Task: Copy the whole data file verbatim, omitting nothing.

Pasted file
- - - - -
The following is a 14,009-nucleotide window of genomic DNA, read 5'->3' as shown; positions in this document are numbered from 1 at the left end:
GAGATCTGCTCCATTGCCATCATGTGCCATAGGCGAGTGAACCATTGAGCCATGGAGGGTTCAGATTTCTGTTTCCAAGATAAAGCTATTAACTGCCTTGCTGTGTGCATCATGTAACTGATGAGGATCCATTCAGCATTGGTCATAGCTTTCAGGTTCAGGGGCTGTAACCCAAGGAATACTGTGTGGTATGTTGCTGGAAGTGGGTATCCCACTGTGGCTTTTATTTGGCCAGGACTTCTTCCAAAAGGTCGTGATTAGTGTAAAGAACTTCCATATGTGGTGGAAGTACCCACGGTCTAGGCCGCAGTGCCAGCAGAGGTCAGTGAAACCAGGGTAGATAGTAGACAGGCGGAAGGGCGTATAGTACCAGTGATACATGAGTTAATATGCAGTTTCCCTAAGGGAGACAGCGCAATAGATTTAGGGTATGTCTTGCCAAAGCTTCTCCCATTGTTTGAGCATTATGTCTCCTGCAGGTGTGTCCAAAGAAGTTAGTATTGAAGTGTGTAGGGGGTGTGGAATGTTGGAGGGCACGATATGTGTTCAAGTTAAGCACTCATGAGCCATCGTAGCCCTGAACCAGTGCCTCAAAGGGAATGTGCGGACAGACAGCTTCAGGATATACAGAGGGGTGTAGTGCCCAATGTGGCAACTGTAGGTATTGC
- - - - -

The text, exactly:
The following is a 14,009-nucleotide window of genomic DNA, read 5'->3' as shown; positions in this document are numbered from 1 at the left end:
GAGATCTGCTCCATTGCCATCATGTGCCATAGGCGAGTGAACCATTGAGCCATGGAGGGTTCAGATTTCTGTTTCCAAGATAAAGCTATTAACTGCCTTGCTGTGTGCATCATGTAACTGATGAGGATCCATTCAGCATTGGTCATAGCTTTCAGGTTCAGGGGCTGTAACCCAAGGAATACTGTGTGGTATGTTGCTGGAAGTGGGTATCCCACTGTGGCTTTTATTTGGCCAGGACTTCTTCCAAAAGGTCGTGATTAGTGTAAAGAACTTCCATATGTGGTGGAAGTACCCACGGTCTAGGCCGCAGTGCCAGCAGAGGTCAGTGAAACCAGGGTAGATAGTAGACAGGCGGAAGGGCGTATAGTACCAGTGATACATGAGTTAATATGCAGTTTCCCTAAGGGAGACAGCGCAATAGATTTAGGGTATGTCTTGCCAAAGCTTCTCCCATTGTTTGAGCATTATGTCTCCTGCAGGTGTGTCCAAAGAAGTTAGTATTGAAGTGTGTAGGGGGTGTGGAATGTTGGAGGGCACGATATGTGTTCAAGTTAAGCACTCATGAGCCATCGTAGCCCTGAACCAGTGCCTCAAAGGGAATGTGCGGACAGACAGCTTCAGGATATACAGAGGGGTGTAGTGCCCAATGTGGCAACTGTAGGTATTGC